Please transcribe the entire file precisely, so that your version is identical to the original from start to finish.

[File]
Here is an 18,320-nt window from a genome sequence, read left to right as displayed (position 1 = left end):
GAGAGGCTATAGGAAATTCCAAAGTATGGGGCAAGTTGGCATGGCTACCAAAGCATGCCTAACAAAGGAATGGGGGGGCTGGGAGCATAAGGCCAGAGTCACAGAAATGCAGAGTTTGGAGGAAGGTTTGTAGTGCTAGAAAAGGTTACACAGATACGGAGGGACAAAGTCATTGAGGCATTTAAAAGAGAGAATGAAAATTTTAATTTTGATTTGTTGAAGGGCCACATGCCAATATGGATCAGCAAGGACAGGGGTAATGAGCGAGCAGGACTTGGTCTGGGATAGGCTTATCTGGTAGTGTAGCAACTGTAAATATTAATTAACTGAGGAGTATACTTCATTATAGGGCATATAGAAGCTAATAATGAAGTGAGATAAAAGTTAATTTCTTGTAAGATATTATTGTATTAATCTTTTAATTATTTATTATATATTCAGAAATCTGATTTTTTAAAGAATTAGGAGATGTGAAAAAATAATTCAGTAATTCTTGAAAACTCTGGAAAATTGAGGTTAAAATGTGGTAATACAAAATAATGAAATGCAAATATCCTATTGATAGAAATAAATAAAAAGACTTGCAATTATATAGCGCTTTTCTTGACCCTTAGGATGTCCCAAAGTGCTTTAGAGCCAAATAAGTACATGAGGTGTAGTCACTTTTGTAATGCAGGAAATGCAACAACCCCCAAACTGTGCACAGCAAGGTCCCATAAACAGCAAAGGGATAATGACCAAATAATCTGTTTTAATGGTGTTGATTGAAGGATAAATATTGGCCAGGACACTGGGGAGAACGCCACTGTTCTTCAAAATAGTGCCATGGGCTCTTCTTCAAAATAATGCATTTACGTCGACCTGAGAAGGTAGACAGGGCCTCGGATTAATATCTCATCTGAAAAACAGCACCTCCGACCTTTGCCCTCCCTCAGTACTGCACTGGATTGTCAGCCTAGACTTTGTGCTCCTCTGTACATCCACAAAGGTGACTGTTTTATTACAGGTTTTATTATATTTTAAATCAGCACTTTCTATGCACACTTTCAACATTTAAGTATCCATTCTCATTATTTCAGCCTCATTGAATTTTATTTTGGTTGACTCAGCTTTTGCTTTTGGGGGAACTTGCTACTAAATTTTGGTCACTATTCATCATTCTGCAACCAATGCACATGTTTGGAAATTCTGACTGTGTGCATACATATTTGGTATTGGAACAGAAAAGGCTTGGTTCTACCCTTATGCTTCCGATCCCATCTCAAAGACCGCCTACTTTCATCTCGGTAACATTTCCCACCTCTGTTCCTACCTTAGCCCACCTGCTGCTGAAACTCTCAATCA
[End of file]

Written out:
Here is an 18,320-nt window from a genome sequence, read left to right as displayed (position 1 = left end):
GAGAGGCTATAGGAAATTCCAAAGTATGGGGCAAGTTGGCATGGCTACCAAAGCATGCCTAACAAAGGAATGGGGGGGCTGGGAGCATAAGGCCAGAGTCACAGAAATGCAGAGTTTGGAGGAAGGTTTGTAGTGCTAGAAAAGGTTACACAGATACGGAGGGACAAAGTCATTGAGGCATTTAAAAGAGAGAATGAAAATTTTAATTTTGATTTGTTGAAGGGCCACATGCCAATATGGATCAGCAAGGACAGGGGTAATGAGCGAGCAGGACTTGGTCTGGGATAGGCTTATCTGGTAGTGTAGCAACTGTAAATATTAATTAACTGAGGAGTATACTTCATTATAGGGCATATAGAAGCTAATAATGAAGTGAGATAAAAGTTAATTTCTTGTAAGATATTATTGTATTAATCTTTTAATTATTTATTATATATTCAGAAATCTGATTTTTTAAAGAATTAGGAGATGTGAAAAAATAATTCAGTAATTCTTGAAAACTCTGGAAAATTGAGGTTAAAATGTGGTAATACAAAATAATGAAATGCAAATATCCTATTGATAGAAATAAATAAAAAGACTTGCAATTATATAGCGCTTTTCTTGACCCTTAGGATGTCCCAAAGTGCTTTAGAGCCAAATAAGTACATGAGGTGTAGTCACTTTTGTAATGCAGGAAATGCAACAACCCCCAAACTGTGCACAGCAAGGTCCCATAAACAGCAAAGGGATAATGACCAAATAATCTGTTTTAATGGTGTTGATTGAAGGATAAATATTGGCCAGGACACTGGGGAGAACGCCACTGTTCTTCAAAATAGTGCCATGGGCTCTTCTTCAAAATAATGCATTTACGTCGACCTGAGAAGGTAGACAGGGCCTCGGATTAATATCTCATCTGAAAAACAGCACCTCCGACCTTTGCCCTCCCTCAGTACTGCACTGGATTGTCAGCCTAGACTTTGTGCTCCTCTGTACATCCACAAAGGTGACTGTTTTATTACAGGTTTTATTATATTTTAAATCAGCACTTTCTATGCACACTTTCAACATTTAAGTATCCATTCTCATTATTTCAGCCTCATTGAATTTTATTTTGGTTGACTCAGCTTTTGCTTTTGGGGGAACTTGCTACTAAATTTTGGTCACTATTCATCATTCTGCAACCAATGCACATGTTTGGAAATTCTGACTGTGTGCATACATATTTGGTATTGGAACAGAAAAGGCTTGGTTCTACCCTTATGCTTCCGATCCCATCTCAAAGACCGCCTACTTTCATCTCGGTAACATTTCCCACCTCTGTTCCTACCTTAGCCCACCTGCTGCTGAAACTCTCAATCA